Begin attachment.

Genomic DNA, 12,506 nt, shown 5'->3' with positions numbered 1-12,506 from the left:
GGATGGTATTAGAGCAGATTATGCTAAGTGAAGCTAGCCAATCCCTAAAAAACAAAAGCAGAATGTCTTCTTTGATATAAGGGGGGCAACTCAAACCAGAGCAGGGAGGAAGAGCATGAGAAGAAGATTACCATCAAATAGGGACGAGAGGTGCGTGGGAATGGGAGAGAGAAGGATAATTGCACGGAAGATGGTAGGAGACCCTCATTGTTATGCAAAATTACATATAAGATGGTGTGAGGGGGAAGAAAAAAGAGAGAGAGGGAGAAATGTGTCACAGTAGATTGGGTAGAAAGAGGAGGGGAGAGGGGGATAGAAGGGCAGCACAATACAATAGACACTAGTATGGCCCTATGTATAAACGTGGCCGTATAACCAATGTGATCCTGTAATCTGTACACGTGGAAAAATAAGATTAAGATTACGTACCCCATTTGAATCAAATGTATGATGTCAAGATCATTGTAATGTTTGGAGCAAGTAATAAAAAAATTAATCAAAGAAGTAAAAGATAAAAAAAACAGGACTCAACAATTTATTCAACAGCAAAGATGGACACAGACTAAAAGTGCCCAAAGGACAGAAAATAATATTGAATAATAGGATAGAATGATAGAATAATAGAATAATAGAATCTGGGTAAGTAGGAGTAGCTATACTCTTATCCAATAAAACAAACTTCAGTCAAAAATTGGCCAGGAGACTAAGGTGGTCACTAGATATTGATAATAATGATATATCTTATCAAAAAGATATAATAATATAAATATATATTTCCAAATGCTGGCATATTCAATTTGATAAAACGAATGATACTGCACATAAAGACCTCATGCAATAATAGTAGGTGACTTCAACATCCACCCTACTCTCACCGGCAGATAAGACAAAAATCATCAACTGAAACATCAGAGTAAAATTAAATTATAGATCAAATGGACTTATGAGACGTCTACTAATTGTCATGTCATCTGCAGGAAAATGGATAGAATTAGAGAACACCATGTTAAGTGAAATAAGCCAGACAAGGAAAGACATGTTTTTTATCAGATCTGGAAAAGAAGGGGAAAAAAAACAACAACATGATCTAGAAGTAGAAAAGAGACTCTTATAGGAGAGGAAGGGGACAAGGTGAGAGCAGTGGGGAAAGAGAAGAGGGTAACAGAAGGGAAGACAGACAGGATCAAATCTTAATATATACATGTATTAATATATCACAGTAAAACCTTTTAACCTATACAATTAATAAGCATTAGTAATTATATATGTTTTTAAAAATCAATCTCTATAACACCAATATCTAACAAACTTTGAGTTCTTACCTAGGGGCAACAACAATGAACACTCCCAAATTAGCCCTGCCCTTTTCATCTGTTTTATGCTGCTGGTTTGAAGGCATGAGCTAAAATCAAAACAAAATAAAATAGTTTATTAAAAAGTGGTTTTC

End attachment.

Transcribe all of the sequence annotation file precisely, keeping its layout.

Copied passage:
Genomic DNA, 12,506 nt, shown 5'->3' with positions numbered 1-12,506 from the left:
GGATGGTATTAGAGCAGATTATGCTAAGTGAAGCTAGCCAATCCCTAAAAAACAAAAGCAGAATGTCTTCTTTGATATAAGGGGGGCAACTCAAACCAGAGCAGGGAGGAAGAGCATGAGAAGAAGATTACCATCAAATAGGGACGAGAGGTGCGTGGGAATGGGAGAGAGAAGGATAATTGCACGGAAGATGGTAGGAGACCCTCATTGTTATGCAAAATTACATATAAGATGGTGTGAGGGGGAAGAAAAAAGAGAGAGAGGGAGAAATGTGTCACAGTAGATTGGGTAGAAAGAGGAGGGGAGAGGGGGATAGAAGGGCAGCACAATACAATAGACACTAGTATGGCCCTATGTATAAACGTGGCCGTATAACCAATGTGATCCTGTAATCTGTACACGTGGAAAAATAAGATTAAGATTACGTACCCCATTTGAATCAAATGTATGATGTCAAGATCATTGTAATGTTTGGAGCAAGTAATAAAAAAATTAATCAAAGAAGTAAAAGATAAAAAAAACAGGACTCAACAATTTATTCAACAGCAAAGATGGACACAGACTAAAAGTGCCCAAAGGACAGAAAATAATATTGAATAATAGGATAGAATGATAGAATAATAGAATAATAGAATCTGGGTAAGTAGGAGTAGCTATACTCTTATCCAATAAAACAAACTTCAGTCAAAAATTGGCCAGGAGACTAAGGTGGTCACTAGATATTGATAATAATGATATATCTTATCAAAAAGATATAATAATATAAATATATATTTCCAAATGCTGGCATATTCAATTTGATAAAACGAATGATACTGCACATAAAGACCTCATGCAATAATAGTAGGTGACTTCAACATCCACCCTACTCTCACCGGCAGATAAGACAAAAATCATCAACTGAAACATCAGAGTAAAATTAAATTATAGATCAAATGGACTTATGAGACGTCTACTAATTGTCATGTCATCTGCAGGAAAATGGATAGAATTAGAGAACACCATGTTAAGTGAAATAAGCCAGACAAGGAAAGACATGTTTTTTATCAGATCTGGAAAAGAAGGGGAAAAAAAACAACAACATGATCTAGAAGTAGAAAAGAGACTCTTATAGGAGAGGAAGGGGACAAGGTGAGAGCAGTGGGGAAAGAGAAGAGGGTAACAGAAGGGAAGACAGACAGGATCAAATCTTAATATATACATGTATTAATATATCACAGTAAAACCTTTTAACCTATACAATTAATAAGCATTAGTAATTATATATGTTTTTAAAAATCAATCTCTATAACACCAATATCTAACAAACTTTGAGTTCTTACCTAGGGGCAACAACAATGAACACTCCCAAATTAGCCCTGCCCTTTTCATCTGTTTTATGCTGCTGGTTTGAAGGCATGAGCTAAAATCAAAACAAAATAAAATAGTTTATTAAAAAGTGGTTTTC